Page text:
This summer, the Plastics Industry Association published the latest edition in its Plastics Market Watch series. Here are five insights on the fundamental role that plastics play within the healthcare ecosystem pulled from the report's executive summary.
The Importance, Problems, and Future of Single-use Plastics in the Medical Sector

We measure amps of the extruder drive for several reasons. It is an indication of process stability, which may also mean thickness variability, which means money. Anything over the desired thickness is wasted resin, and anything thinner may risk product failure.

There are no other materials that have such a broad spectrum of properties and can be brought into any conceivable form with the greatest efficiency. In addition, plastics perform better than other materials under most sustainability criteria.
The bad news is that a Circular Economy may need to encompass oceans and waterways because plastics can end up there more often than anyone wants.

Mark Crawford, Eldon James Corporation, explains why thermoplastic elastomers (TPEs) offer the perfect tubing replacement as silicone supplies dwindle


Ashlee Jahnke, director of research at plastic substitute specialist, Teysha Technologies, explains how a breakthrough in bioplastics could help to reduce the amount of single-use plastic.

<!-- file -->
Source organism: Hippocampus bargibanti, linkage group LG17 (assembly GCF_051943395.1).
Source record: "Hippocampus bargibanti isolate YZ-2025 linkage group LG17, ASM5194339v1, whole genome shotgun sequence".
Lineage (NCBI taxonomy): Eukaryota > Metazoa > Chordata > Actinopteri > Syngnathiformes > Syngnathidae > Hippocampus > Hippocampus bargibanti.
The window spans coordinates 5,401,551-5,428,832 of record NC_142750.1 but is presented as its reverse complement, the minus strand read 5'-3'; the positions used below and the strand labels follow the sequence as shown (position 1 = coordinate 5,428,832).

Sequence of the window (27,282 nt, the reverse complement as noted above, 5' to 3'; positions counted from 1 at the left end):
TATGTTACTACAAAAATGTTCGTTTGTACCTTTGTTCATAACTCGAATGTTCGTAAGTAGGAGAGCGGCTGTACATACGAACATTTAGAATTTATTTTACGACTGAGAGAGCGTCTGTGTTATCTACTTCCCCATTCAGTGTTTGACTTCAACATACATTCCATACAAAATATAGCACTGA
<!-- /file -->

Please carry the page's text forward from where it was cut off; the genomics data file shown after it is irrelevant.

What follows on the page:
Costs for meeting environmental and sustainability regulations are too much for many small companies, blocking markets and interfering with competition.

Medical Plastics News editor Laura Hughes explains the necessity for plastics within the medical sector.

FDA has notified Perstorp Holding AB (Malmo, Sweden) that its Pevalen plasticizer for polyvinyl chloride (PVC) polymers has been deemed to be safe for repeated-use, food-contact products.
A new technique that uniformly disperses eutectic gallium indium (EGaIn), a metal alloy that is liquid at ambient temperatures, in an elastomer, has resulted in a soft, stretchable, multi-functional composite with a high level of thermal stability and electrical conductivity.
The material selection process for a medical application must consider many of the same issues as for any other product—the material’s physical properties, the environment(s) in which the product will be used, the cost of the material, the manufacturing process, and so forth.
In order to accommodate as many cells as possible in the battery’s interior, flame-retardant polycarbonate blends must be processed into especially thin-walled parts.
Plastic pollution in the world's oceans may have a $2.5 trillion impact, negatively impacting  "almost all marine ecosystem services," including areas such as fisheries, recreation and heritage. But a breakthrough from scientists at Berkeley Lab could be the solution the planet needs for this eye-opening problem – recyclable plastics.
Speaking at the ProPak Conference at Nasrec, Johannesburg recently Hanekom said that the call to ban plastics products was a simplistic response to a complex problem.
A bioresorbable polymer that snaps back to its original shape, even after being stretched 10 times its initial length, has been developed by Toray Industries Inc. (Tokyo).
While design involves the traditional definition of form, function and cosmetic appearance, it embodies more than just how the part looks—design involves many steps, along with cross-functional collaboration, to be successful.
Annapolis, MD-based Flexible Packaging Association (FPA) unveiled the winners of the FPA 2019 Student Flexible Design Challenge that consisted of a team of students from University of Wisconsin — Stout as first place winners while a student from San José State University took second place.